Long before the artist Philip Guston was celebrated for his cartoonish paintings of pink flesh, cigarettes, and Klansmen, he was Phillip Goldstein, a member of the Los Angeles socialist Bloc of Mural Painters, and a kid on a road trip. In 1934, he and fellow painter Reuben Kadish bought a Ford coupe for $23 and drove to the city of Morelia, Mexico, where the university there had offered the artists a wall to embellish. Guston and Kadish’s fresco, depicting a swastika, hammer and sickle, cross, whips, nails, and electric chair cap, would go by many titles: The Struggle against War and Fascism; The Workers’ Struggle for Liberty, as Time magazine dubbed it; and The Struggle against Terrorism.
The Morelia mural swarms with robed men in peaked white hoods, suggesting one particular kind of terrorism for viewers then and now. But in 1934, when the mural was painted, the Ku Klux Klan’s white hood had been standardized for only two decades. How the Ku Klux Klan’s white hood came to be an icon of hatred is the story of image-makers: parade planners and playwrights, Hollywood and the mail-order catalog. Before they came along, though, the early Klan of the postwar South really was an “Invisible Empire,” emphasis on the invisibility: covert, decentralized, lacking hierarchy or uniforms, including the now-standard white, conical hood.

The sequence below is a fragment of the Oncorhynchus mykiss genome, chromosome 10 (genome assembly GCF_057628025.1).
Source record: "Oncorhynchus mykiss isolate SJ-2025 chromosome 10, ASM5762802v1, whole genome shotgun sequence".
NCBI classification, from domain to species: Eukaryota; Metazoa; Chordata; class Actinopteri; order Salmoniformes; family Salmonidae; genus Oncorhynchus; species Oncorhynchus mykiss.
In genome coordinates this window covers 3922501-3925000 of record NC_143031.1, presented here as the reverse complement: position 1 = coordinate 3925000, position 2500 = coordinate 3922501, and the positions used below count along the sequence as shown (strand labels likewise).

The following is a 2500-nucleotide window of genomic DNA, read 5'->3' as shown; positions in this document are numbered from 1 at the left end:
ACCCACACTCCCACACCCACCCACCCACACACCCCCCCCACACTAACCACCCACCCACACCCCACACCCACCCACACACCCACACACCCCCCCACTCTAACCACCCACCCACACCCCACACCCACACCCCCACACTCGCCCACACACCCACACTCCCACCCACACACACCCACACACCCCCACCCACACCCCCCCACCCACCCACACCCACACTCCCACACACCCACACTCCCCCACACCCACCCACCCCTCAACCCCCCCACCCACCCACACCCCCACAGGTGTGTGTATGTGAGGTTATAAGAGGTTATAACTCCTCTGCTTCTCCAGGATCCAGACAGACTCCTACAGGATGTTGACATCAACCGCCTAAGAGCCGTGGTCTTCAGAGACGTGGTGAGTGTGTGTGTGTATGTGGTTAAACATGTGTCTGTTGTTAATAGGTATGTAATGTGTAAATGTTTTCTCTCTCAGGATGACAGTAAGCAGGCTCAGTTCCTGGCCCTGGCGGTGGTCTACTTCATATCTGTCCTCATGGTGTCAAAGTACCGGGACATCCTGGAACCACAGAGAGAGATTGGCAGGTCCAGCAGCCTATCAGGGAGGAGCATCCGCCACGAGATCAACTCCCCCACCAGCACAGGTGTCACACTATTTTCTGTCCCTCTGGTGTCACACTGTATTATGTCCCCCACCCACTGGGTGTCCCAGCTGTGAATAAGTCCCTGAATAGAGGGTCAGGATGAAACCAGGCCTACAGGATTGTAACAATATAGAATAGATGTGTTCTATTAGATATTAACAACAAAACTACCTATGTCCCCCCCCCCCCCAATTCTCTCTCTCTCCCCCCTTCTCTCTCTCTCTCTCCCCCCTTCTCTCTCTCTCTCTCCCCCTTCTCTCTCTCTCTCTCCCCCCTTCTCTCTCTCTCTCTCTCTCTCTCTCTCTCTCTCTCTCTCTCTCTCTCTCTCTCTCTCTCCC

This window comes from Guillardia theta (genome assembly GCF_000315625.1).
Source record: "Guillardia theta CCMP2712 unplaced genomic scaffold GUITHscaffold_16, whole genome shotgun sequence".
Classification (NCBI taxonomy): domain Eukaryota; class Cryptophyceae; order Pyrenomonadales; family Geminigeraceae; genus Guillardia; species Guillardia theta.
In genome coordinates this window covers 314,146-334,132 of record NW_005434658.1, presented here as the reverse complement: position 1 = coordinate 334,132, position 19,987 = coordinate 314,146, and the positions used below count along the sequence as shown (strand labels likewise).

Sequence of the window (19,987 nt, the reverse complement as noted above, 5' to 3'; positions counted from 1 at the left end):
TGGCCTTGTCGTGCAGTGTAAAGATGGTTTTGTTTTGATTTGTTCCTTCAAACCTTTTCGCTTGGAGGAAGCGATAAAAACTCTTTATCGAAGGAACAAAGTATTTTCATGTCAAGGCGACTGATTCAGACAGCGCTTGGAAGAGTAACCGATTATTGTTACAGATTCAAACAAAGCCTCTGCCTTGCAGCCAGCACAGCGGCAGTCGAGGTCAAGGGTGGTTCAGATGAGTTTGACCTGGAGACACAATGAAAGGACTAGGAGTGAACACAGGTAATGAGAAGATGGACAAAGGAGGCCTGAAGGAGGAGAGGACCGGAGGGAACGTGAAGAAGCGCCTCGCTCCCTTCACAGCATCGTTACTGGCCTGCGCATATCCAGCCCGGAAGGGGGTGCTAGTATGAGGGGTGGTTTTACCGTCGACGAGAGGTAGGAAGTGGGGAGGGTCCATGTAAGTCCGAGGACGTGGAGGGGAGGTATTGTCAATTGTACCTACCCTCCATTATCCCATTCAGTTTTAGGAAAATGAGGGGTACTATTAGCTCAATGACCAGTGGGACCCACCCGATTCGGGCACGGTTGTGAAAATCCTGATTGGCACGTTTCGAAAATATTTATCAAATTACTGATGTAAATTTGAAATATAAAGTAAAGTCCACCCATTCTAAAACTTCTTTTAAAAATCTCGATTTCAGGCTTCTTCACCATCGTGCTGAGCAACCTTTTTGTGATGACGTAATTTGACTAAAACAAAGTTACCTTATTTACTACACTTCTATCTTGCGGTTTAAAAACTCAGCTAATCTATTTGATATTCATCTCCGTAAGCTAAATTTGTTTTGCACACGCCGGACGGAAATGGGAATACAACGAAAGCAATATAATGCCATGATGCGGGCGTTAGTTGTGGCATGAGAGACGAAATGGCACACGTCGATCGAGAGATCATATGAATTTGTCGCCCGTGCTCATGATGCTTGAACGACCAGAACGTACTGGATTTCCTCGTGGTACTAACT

As historian Elaine Frantz Parsons has written in Midnight Rangers: Costume and Performance in the Reconstruction-Era Ku Klux Klan, while some early Klansmen did wear white, and later Klan mythology would claim they’d dressed up as Confederate ghosts, they usually drew on folk traditions of carnival, circus, minstrelsy, Mardi Gras—or the mid-century “Calico Indians,” hooded and masked farmers rebelling against upstate New York land laws. Klansmen wore gigantic animal horns, fake beards, coon-skin caps, or polka-dotted paper hats; they imitated French accents or barnyard animals; they played guitars to serenade victims. Some Klansmen wore pointed hats suggestive of wizards, dunces, or Pierrots; some wore everyday winter hoods, pillowcases, or flour sacks on their heads. Many early Klansman also wore blackface, simultaneously scapegoating and mocking their victims.